However, this simple starting arrangement demands of the pilot the strict compliance with the sequence of the starting operation and the avoidance of incorrect actuations which, under some circumstances, could lead to the damaging of parts of the helicopter.

FIG. 3 therefore illustrates a control apparatus 28 which (in a simple version) subjects the actuation of the first and second key switch to a blocking action (FIG. 4) or (in a more complex version) undertakes the entire starting operation in its two phases by key depression of solely one key switch 25.

The control apparatus 28 according to FIG. 3 includes for that purpose inputs 29 and 30 for at least one of the two key switches 25 and 26 as well as inputs 31 and 32 for the rotor drive shaft rotational speed nrot and the (engine) drive shaft rotational speed nmot. Additionally, a further input 33 for a current-measuring signal ib of a current-measuring device (not shown) for a current input of the second starter device 17 may be provided. Depending on signals at these inputs 29 to 33, the control apparatus 28 controls outputs 34 (control input A of the first starter device 15) and 35 (control input B of the second starter device 17).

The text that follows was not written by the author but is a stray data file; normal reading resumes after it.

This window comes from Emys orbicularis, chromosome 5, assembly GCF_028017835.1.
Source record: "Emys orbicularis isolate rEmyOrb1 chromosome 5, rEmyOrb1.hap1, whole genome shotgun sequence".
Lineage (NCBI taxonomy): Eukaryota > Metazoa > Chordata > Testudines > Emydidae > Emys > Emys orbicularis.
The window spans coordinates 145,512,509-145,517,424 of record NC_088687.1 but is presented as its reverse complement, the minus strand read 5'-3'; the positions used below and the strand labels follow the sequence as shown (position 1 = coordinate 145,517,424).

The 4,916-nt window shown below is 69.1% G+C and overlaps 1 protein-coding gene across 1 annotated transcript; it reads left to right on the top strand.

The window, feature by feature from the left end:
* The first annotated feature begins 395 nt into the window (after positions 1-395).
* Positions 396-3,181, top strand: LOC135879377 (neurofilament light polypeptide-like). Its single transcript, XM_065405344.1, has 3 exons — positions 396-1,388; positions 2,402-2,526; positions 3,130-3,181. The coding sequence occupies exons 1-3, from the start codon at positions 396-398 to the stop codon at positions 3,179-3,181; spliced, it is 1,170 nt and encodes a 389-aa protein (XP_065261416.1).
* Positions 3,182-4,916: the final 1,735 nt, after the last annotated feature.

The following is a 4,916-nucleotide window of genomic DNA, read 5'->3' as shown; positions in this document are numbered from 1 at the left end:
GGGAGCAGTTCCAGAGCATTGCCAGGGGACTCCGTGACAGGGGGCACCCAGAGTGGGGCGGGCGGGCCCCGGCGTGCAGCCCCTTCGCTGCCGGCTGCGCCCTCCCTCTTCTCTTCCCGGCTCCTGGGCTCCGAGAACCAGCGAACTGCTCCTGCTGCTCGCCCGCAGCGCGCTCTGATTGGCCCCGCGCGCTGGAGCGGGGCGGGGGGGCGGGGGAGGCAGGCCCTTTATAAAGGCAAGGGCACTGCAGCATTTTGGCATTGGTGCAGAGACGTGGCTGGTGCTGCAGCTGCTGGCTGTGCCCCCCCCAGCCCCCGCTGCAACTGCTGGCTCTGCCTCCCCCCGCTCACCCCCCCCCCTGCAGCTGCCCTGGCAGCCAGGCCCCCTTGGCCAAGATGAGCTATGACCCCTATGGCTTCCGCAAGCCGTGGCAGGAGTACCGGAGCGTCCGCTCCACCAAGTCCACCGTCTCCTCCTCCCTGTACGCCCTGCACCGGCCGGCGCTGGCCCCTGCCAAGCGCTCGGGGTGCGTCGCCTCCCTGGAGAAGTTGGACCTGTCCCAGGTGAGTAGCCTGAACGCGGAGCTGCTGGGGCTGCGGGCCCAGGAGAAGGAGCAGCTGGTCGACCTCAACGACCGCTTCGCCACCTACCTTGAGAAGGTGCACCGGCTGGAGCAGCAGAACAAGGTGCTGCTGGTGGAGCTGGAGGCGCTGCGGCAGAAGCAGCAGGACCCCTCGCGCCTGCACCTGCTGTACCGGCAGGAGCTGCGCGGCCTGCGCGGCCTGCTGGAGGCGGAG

The control apparatus 28 is supplied by way of inputs 36 and 37 with the power supply voltage Ub and with ground M. An output 38 finally serves for the activation of an indicator 39 for the rotational speed nrot, respectively, nmot.

An internal circuit connection of the control apparatus 28 according to the simpler version is shown in FIG. 4. It includes two threshold stages 40 and 41 for the rotational speeds nrot and nmot as well as two blocking devices (AND elements) 42 and 43.